```Moles, Moles, MolesPatricia A. Riley              Lincoln Park High School                               2001 N. Orchard Street Mall                               Chicago IL 60614                               (312) 534-8130 ext. 148Objectives:    By the end of this lesson, 10th grade students will be able to:      1.  define a mole and  2.  measure out a mole by mass or volume.Materials:    Teacher demonstration:               colored dot sticker    various stuffed moles, including one that can be ripped in half    cardboard mole labeled with "1 mole = 6.02 x 1023"    paper clips                           overhead projector    test tubes each containing 1 mole of a common substance:  Aluminum wire,      iron filings, water, sodium chloride (NaCl), etc.        Each pair of students:    60 paper clips                    solid aluminum blocks    balance                           metric ruler    Strategy:    1.  Teacher has a sticker on her cheek and cuddles a stuffed mole in her         arms.    2.  Write the word "mole" on the chalkboard.  Ask the students what it         means.  As students suggest the animal, toss the stuffed mole to the         side and say that is not a chemistry mole.  Rip off the sticker and         throw it away when they mention the beauty spot/skin blemish.  Compare         the chemistry mole to a dozen.  Explain that it represents a set group         of things, 6.02 x 1023, just as a dozen is 12 things.  Write this         value on the board both in scientific notation and expanded to show all        the zeros.  Lean the cardboard mole against the chalkboard.    3.  Scatter 36 paper clips on an overhead projector and ask a student to         come up and count them.  Emphasize that a dozen is a method of counting         and grouping objects.  Pick up three stuffed moles and explain that just        as you can have three dozen paper clips, so you can have three moles of         paper clips.  Change the number of paper clips on the overhead to 42 and        repeat the exercise.  Point out that there can be fractions of a mole.          Pick up a fourth stuffed mole that can be ripped in half and suddenly        rip it apart, while telling the class that there can be fractions of a        mole as well.      4.  Hold up a test tube containing one mole of aluminum wire and ask the         class how many atoms of Al are in the tube.  Hold up a test tube with         one mole of H2O and ask how many molecules of H2O are in the tube.        Repeat with the other test tubes.  Remind the class that a mole is a         fixed number of things just as a dozen is.    5.  Give each pair of students a bag of sixty paper clips.  One student is         to count the paper clips as quickly as possible, while the other records        the time in seconds.  Write the times on the chalkboard and then have         the students average them.  Ask the students how long it would take them        to count out a mole of paper clips, helping them set up the proportions:                        60 paper clips     6.02 x 1023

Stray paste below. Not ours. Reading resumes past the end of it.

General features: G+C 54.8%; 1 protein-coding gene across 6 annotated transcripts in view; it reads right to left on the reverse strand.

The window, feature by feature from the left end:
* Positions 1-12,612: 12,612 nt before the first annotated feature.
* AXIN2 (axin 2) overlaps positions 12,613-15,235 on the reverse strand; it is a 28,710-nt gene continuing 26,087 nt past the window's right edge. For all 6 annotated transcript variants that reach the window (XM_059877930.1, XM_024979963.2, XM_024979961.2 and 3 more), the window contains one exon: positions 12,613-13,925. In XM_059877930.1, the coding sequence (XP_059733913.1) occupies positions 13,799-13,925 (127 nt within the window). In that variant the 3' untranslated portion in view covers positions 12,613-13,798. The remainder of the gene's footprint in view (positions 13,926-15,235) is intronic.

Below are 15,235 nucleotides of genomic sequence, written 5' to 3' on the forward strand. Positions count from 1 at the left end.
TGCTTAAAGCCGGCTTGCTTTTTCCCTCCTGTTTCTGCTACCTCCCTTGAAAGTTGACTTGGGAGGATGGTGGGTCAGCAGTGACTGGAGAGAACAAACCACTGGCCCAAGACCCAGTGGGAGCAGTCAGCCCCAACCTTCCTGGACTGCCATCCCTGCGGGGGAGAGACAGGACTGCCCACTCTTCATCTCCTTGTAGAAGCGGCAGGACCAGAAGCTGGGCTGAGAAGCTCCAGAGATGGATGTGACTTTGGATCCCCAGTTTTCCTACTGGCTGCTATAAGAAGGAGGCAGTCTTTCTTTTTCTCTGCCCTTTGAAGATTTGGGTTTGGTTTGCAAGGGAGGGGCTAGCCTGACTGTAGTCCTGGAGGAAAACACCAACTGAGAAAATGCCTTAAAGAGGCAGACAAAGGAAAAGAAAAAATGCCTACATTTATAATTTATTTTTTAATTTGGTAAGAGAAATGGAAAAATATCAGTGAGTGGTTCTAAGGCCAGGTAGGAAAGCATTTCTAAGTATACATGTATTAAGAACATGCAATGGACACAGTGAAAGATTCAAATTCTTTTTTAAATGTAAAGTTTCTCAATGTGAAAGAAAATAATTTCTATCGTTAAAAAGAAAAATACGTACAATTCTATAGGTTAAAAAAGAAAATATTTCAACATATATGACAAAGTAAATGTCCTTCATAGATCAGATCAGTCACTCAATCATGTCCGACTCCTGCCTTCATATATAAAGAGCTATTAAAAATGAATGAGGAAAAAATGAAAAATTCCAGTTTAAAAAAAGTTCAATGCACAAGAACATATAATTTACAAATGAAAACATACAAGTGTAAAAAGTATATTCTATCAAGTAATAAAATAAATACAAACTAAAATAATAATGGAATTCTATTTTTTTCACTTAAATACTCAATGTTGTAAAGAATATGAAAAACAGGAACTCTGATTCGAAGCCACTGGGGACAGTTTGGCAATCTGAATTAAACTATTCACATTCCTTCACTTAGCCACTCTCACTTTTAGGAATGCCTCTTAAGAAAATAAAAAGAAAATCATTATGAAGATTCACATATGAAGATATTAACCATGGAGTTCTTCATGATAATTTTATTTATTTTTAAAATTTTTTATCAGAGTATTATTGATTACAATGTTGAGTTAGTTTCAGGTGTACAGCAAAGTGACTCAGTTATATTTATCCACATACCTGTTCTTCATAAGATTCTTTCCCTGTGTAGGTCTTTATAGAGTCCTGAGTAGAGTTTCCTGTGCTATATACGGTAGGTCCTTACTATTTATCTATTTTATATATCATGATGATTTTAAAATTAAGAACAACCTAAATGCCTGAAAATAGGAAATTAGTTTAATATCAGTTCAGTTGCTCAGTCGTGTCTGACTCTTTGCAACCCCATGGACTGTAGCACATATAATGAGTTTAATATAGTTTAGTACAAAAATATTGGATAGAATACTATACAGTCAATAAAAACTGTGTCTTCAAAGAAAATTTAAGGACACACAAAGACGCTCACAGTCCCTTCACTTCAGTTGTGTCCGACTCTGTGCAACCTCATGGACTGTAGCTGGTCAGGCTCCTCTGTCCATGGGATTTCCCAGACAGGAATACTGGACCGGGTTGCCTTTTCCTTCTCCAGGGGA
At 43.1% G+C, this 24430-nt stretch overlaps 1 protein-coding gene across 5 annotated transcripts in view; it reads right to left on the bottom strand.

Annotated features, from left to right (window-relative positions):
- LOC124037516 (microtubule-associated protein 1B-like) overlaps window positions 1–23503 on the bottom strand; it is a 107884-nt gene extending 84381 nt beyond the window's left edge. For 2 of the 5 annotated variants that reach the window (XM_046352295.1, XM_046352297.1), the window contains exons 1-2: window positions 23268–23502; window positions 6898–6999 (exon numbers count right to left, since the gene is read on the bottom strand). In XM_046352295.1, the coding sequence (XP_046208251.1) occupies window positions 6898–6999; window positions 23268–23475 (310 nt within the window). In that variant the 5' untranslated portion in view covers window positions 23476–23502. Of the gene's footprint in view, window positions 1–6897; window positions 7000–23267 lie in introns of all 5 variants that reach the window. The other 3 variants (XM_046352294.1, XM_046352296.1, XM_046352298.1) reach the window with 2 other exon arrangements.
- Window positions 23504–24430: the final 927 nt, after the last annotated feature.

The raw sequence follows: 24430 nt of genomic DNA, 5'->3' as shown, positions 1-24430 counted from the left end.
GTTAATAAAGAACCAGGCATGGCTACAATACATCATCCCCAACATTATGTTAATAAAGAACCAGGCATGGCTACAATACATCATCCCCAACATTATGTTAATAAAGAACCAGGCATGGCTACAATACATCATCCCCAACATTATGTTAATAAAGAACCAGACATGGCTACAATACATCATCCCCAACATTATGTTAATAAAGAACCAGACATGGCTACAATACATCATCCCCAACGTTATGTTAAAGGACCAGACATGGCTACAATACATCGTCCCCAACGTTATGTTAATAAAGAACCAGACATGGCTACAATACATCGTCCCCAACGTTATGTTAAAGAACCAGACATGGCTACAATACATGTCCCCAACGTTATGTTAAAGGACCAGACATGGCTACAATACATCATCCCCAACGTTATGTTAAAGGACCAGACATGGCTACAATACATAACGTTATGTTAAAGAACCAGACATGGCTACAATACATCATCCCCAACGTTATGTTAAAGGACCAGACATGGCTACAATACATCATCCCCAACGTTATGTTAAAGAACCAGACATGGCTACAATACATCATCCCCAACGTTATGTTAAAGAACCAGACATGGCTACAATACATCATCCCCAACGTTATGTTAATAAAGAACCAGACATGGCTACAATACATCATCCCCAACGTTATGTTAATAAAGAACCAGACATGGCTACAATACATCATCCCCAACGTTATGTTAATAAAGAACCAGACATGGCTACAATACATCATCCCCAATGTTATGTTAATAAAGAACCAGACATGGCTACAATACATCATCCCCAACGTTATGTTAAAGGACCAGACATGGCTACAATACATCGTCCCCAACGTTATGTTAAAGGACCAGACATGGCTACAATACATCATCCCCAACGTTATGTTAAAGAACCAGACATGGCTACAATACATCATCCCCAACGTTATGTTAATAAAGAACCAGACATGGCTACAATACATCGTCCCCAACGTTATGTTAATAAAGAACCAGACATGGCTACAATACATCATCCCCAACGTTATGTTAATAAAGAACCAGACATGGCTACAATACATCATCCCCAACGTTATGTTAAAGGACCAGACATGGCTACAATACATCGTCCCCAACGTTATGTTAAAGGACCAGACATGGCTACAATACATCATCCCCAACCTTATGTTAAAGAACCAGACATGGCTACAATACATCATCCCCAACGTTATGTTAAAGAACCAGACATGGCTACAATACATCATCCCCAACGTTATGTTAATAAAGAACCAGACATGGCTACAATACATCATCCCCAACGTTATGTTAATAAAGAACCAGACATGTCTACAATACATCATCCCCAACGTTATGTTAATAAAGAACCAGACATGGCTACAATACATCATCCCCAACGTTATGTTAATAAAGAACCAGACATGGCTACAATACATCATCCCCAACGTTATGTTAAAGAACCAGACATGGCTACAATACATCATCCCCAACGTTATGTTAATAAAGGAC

---------------  =  ------------